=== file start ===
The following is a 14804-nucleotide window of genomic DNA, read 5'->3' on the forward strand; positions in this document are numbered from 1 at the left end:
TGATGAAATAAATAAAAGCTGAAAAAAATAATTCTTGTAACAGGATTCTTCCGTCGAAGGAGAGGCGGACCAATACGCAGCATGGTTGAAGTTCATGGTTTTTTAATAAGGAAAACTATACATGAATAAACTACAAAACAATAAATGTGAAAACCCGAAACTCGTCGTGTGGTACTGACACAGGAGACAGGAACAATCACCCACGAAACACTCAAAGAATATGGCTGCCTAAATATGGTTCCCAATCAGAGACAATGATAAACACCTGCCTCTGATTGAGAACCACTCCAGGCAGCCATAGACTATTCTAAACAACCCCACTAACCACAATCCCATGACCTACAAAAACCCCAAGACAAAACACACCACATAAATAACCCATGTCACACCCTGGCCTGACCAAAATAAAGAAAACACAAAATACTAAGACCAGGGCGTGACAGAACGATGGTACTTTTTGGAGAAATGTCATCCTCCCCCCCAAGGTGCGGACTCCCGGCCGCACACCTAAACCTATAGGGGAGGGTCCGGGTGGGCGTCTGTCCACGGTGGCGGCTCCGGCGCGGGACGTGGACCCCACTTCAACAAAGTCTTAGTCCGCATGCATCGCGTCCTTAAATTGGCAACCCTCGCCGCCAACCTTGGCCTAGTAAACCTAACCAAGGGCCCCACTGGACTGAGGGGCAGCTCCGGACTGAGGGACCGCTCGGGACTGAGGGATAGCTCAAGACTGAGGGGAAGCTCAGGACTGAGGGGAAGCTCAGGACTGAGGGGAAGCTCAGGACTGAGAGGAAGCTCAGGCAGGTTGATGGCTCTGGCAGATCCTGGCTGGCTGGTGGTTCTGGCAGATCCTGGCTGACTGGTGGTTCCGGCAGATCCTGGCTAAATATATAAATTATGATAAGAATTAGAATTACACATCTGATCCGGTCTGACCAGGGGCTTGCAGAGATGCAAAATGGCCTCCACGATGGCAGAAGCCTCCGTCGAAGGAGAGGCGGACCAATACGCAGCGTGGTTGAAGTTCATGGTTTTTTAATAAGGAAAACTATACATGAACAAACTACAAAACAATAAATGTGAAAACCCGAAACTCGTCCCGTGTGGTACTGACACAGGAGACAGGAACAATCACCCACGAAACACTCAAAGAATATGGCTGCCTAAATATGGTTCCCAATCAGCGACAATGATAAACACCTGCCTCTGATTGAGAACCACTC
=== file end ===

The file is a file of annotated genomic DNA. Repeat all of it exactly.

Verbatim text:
The following is a 14804-nucleotide window of genomic DNA, read 5'->3' on the forward strand; positions in this document are numbered from 1 at the left end:
TGATGAAATAAATAAAAGCTGAAAAAAATAATTCTTGTAACAGGATTCTTCCGTCGAAGGAGAGGCGGACCAATACGCAGCATGGTTGAAGTTCATGGTTTTTTAATAAGGAAAACTATACATGAATAAACTACAAAACAATAAATGTGAAAACCCGAAACTCGTCGTGTGGTACTGACACAGGAGACAGGAACAATCACCCACGAAACACTCAAAGAATATGGCTGCCTAAATATGGTTCCCAATCAGAGACAATGATAAACACCTGCCTCTGATTGAGAACCACTCCAGGCAGCCATAGACTATTCTAAACAACCCCACTAACCACAATCCCATGACCTACAAAAACCCCAAGACAAAACACACCACATAAATAACCCATGTCACACCCTGGCCTGACCAAAATAAAGAAAACACAAAATACTAAGACCAGGGCGTGACAGAACGATGGTACTTTTTGGAGAAATGTCATCCTCCCCCCCAAGGTGCGGACTCCCGGCCGCACACCTAAACCTATAGGGGAGGGTCCGGGTGGGCGTCTGTCCACGGTGGCGGCTCCGGCGCGGGACGTGGACCCCACTTCAACAAAGTCTTAGTCCGCATGCATCGCGTCCTTAAATTGGCAACCCTCGCCGCCAACCTTGGCCTAGTAAACCTAACCAAGGGCCCCACTGGACTGAGGGGCAGCTCCGGACTGAGGGACCGCTCGGGACTGAGGGATAGCTCAAGACTGAGGGGAAGCTCAGGACTGAGGGGAAGCTCAGGACTGAGGGGAAGCTCAGGACTGAGAGGAAGCTCAGGCAGGTTGATGGCTCTGGCAGATCCTGGCTGGCTGGTGGTTCTGGCAGATCCTGGCTGACTGGTGGTTCCGGCAGATCCTGGCTAAATATATAAATTATGATAAGAATTAGAATTACACATCTGATCCGGTCTGACCAGGGGCTTGCAGAGATGCAAAATGGCCTCCACGATGGCAGAAGCCTCCGTCGAAGGAGAGGCGGACCAATACGCAGCGTGGTTGAAGTTCATGGTTTTTTAATAAGGAAAACTATACATGAACAAACTACAAAACAATAAATGTGAAAACCCGAAACTCGTCCCGTGTGGTACTGACACAGGAGACAGGAACAATCACCCACGAAACACTCAAAGAATATGGCTGCCTAAATATGGTTCCCAATCAGCGACAATGATAAACACCTGCCTCTGATTGAGAACCACTC